In creating the mythology for my books, I look closely at the world I’ve built along with the premise of the story. Mythology is about explaining how things came to be. Why they are the way they are. Why people believe as they do. It’s answering these questions that makes a world unique and believable. In one series, I asked what makes this one item so valuable? Why is it such a threat? How did it get where it is? What happens now that it’s been loosed upon the world? What do people believe about the item and their power to change destiny?

In the historically-based fantasy series I’m currently working on, the creation and afterlife myths mythology are crucial to how this world acts. The problem is, there is very little information about societal beliefs for the time period I’ve chosen to write about and I’ve been scouring academic journals for months. And that, for a writer, is perfect! From minute tidbits of factual information on tools, trade and astronomy, I’ve got just enough information to ground the story in history yet enough leeway to create a whole new mythology as to why things were done the way they were. This has forced me to really see the world through my characters’ eyes and in doing so, their actions and reactions have a genuine truth. And in doing that, the story has become so real, so alive and so fascinating!

You can take more modern or current historical events such as the decay of an empire, an evil despot trying to conquer the world, invading armies, geological tragedies, interpersonal tragedies, whatever you wish – take these larger events and change the details of the experience. Create a new world, a new way of looking at things, a new mythology which your characters use to explain their circumstances, their world, why the scourge seeps through the country – use all that to create and influence your hero, your proto-humans and your society. Or, take one of the ten basic creation myths, put you own spin on it and ask yourself, how would this influence a given society? Again, Rick Riordon did this in his series when he brought the Greek gods to America. Neil Gammon has his own unique spin on mythological figures come to the Americas in American Gods.

So go for it! Create new worlds with ground breaking, mind bending mythologies. There’ll always be a flick of our modern realities and value systems in them, how can there not be? Besides, those bits of our world in them is what will make the issues, the dilemmas and the challenges ring true for the reader. Mix, mash and have fun with it.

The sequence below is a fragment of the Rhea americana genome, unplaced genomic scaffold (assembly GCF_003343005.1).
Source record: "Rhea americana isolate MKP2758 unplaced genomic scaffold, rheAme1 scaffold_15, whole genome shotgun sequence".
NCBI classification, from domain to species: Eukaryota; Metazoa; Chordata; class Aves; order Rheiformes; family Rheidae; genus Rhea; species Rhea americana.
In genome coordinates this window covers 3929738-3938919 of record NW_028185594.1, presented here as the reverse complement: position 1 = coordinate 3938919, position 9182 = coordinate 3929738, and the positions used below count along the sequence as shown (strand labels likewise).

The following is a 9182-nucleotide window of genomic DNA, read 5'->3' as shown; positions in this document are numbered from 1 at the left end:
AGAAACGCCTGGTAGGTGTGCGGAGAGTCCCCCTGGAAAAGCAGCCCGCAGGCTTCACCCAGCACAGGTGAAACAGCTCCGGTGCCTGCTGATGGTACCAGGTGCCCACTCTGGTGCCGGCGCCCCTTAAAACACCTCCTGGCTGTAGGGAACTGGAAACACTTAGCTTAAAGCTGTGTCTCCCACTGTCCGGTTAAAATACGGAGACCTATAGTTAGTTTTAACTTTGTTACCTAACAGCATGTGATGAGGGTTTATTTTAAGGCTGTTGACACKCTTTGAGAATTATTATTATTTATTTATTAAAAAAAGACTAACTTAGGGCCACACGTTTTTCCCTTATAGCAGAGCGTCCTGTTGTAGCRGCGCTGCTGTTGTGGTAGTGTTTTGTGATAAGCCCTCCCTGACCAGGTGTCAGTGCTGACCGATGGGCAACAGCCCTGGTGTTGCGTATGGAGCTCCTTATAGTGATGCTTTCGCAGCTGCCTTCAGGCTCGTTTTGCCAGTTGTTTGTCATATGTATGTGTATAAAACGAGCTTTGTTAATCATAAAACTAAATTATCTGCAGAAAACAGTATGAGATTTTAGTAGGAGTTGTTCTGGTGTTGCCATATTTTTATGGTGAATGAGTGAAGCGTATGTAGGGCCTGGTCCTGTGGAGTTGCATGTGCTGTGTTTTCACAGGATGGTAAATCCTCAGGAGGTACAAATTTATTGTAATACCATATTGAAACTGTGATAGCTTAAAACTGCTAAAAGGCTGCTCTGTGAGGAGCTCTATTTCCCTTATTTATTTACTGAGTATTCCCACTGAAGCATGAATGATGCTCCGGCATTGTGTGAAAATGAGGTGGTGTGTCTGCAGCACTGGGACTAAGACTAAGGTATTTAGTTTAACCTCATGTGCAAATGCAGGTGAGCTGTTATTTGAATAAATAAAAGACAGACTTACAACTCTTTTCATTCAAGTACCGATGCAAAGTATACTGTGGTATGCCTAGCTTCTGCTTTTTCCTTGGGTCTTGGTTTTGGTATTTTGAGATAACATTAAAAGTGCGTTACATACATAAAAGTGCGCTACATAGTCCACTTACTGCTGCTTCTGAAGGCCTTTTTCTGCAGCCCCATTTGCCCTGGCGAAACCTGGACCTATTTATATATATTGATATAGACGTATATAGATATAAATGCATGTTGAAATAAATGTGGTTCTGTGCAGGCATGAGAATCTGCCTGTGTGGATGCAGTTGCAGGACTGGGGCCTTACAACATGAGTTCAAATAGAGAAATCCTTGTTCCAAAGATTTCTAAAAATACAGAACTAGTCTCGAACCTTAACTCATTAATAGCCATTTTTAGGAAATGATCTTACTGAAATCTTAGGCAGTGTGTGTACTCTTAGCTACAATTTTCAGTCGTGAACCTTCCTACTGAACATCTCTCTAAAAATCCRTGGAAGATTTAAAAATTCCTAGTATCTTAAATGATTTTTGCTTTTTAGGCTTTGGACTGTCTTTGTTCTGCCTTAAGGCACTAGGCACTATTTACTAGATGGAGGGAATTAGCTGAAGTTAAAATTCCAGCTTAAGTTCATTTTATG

In tomorrow’s post I’ll talk about how I create new mythology for my worlds.

Happy mythology building!

Collaborative Projects: How to Write Well with Others

I have written and sold one collaborative novel, and I’m in the middle of writing another, so I have some experience in this sub-specialty of our craft.

Once you’ve gotten past the “Let’s write a novel together! It’ll be fun/great/a ball!” stage, reality sets in. First of all, forget the idea that it will be less work. It will take more time and energy total between the two of you to write something than it would if one of you wrote it solo. You’ll be fortunate if it only takes 150% as much time and energy as a solo work. Second, this will be different from writing a solo work. Trust me. Here are some of the practical matters you will need to deal with. Some of the points are my own observations, and some are gleaned from other authors who do frequent collaborations.

1. Check your egos at the door. Really. You are establishing a relationship here, and although you may or may not be equals in talent, knowledge, skill, and drive, you need to be on a personal basis of honesty, diligence, and compassion. The old teaching of “Treat others the way you want them to treat you” comes into play.

2. Determine your collaboration approach. To steal from my May 28, 2012 Fictorians article “Anatomy of a Collaboration,” you need to settle on an approach like one of these:

  • If sections of the novel require certain knowledge or expertise, one author may write those parts while the other writes the remainder. This approach seems to be most commonly used when both authors are of similar levels of skill.